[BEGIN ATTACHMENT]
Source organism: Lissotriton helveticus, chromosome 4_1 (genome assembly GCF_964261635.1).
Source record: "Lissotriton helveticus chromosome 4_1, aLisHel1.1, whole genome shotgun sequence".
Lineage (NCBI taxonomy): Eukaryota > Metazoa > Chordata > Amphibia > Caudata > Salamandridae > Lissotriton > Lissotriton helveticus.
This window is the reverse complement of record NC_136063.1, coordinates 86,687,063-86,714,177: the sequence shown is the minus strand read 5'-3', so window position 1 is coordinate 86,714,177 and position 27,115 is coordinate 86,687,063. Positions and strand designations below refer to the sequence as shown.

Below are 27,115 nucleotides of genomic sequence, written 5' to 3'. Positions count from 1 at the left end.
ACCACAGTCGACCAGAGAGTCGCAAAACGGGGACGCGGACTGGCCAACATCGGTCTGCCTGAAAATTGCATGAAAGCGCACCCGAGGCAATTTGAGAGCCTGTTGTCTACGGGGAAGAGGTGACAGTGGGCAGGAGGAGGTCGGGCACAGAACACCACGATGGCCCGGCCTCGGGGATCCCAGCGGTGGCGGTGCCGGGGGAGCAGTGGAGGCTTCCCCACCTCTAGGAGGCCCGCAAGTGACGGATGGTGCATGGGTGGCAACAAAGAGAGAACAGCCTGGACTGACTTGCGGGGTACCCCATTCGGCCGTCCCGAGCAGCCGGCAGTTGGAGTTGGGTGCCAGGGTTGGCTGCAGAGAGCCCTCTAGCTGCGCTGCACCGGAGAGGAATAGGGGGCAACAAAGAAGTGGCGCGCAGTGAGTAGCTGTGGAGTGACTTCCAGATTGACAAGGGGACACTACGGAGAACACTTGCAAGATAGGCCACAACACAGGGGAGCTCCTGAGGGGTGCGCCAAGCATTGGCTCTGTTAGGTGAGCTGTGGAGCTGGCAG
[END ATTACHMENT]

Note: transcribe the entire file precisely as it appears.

Source organism: Lissotriton helveticus, chromosome 4_1 (genome assembly GCF_964261635.1).
Source record: "Lissotriton helveticus chromosome 4_1, aLisHel1.1, whole genome shotgun sequence".
Lineage (NCBI taxonomy): Eukaryota > Metazoa > Chordata > Amphibia > Caudata > Salamandridae > Lissotriton > Lissotriton helveticus.
This window is the reverse complement of record NC_136063.1, coordinates 86,687,063-86,714,177: the sequence shown is the minus strand read 5'-3', so window position 1 is coordinate 86,714,177 and position 27,115 is coordinate 86,687,063. Positions and strand designations below refer to the sequence as shown.

Below are 27,115 nucleotides of genomic sequence, written 5' to 3'. Positions count from 1 at the left end.
ACCACAGTCGACCAGAGAGTCGCAAAACGGGGACGCGGACTGGCCAACATCGGTCTGCCTGAAAATTGCATGAAAGCGCACCCGAGGCAATTTGAGAGCCTGTTGTCTACGGGGAAGAGGTGACAGTGGGCAGGAGGAGGTCGGGCACAGAACACCACGATGGCCCGGCCTCGGGGATCCCAGCGGTGGCGGTGCCGGGGGAGCAGTGGAGGCTTCCCCACCTCTAGGAGGCCCGCAAGTGACGGATGGTGCATGGGTGGCAACAAAGAGAGAACAGCCTGGACTGACTTGCGGGGTACCCCATTCGGCCGTCCCGAGCAGCCGGCAGTTGGAGTTGGGTGCCAGGGTTGGCTGCAGAGAGCCCTCTAGCTGCGCTGCACCGGAGAGGAATAGGGGGCAACAAAGAAGTGGCGCGCAGTGAGTAGCTGTGGAGTGACTTCCAGATTGACAAGGGGACACTACGGAGAACACTTGCAAGATAGGCCACAACACAGGGGAGCTCCTGAGGGGTGCGCCAAGCATTGGCTCTGTTAGGTGAGCTGTGGAGCTGGCAG